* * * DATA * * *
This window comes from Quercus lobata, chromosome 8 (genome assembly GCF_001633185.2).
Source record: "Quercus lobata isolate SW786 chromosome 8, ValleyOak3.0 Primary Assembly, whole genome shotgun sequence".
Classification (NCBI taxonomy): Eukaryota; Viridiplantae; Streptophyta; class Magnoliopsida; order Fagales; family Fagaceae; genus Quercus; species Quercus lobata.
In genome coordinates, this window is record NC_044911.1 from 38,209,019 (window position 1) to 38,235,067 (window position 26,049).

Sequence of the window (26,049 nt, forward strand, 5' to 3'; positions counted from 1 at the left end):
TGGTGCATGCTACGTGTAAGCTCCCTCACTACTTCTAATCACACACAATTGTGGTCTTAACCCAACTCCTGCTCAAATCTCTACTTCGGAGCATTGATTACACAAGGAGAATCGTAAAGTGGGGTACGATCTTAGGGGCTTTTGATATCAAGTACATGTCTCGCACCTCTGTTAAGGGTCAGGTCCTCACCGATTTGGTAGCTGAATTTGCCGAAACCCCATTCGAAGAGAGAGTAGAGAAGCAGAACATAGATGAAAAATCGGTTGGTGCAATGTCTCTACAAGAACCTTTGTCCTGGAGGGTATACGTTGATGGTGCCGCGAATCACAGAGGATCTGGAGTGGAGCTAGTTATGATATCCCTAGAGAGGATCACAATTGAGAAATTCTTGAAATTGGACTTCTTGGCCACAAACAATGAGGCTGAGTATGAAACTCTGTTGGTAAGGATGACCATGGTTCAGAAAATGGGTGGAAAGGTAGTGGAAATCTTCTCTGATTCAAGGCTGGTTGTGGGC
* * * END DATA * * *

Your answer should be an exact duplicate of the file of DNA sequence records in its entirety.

This window comes from Quercus lobata, chromosome 8 (genome assembly GCF_001633185.2).
Source record: "Quercus lobata isolate SW786 chromosome 8, ValleyOak3.0 Primary Assembly, whole genome shotgun sequence".
Classification (NCBI taxonomy): Eukaryota; Viridiplantae; Streptophyta; class Magnoliopsida; order Fagales; family Fagaceae; genus Quercus; species Quercus lobata.
In genome coordinates, this window is record NC_044911.1 from 38,209,019 (window position 1) to 38,235,067 (window position 26,049).

Sequence of the window (26,049 nt, forward strand, 5' to 3'; positions counted from 1 at the left end):
TGGTGCATGCTACGTGTAAGCTCCCTCACTACTTCTAATCACACACAATTGTGGTCTTAACCCAACTCCTGCTCAAATCTCTACTTCGGAGCATTGATTACACAAGGAGAATCGTAAAGTGGGGTACGATCTTAGGGGCTTTTGATATCAAGTACATGTCTCGCACCTCTGTTAAGGGTCAGGTCCTCACCGATTTGGTAGCTGAATTTGCCGAAACCCCATTCGAAGAGAGAGTAGAGAAGCAGAACATAGATGAAAAATCGGTTGGTGCAATGTCTCTACAAGAACCTTTGTCCTGGAGGGTATACGTTGATGGTGCCGCGAATCACAGAGGATCTGGAGTGGAGCTAGTTATGATATCCCTAGAGAGGATCACAATTGAGAAATTCTTGAAATTGGACTTCTTGGCCACAAACAATGAGGCTGAGTATGAAACTCTGTTGGTAAGGATGACCATGGTTCAGAAAATGGGTGGAAAGGTAGTGGAAATCTTCTCTGATTCAAGGCTGGTTGTGGGC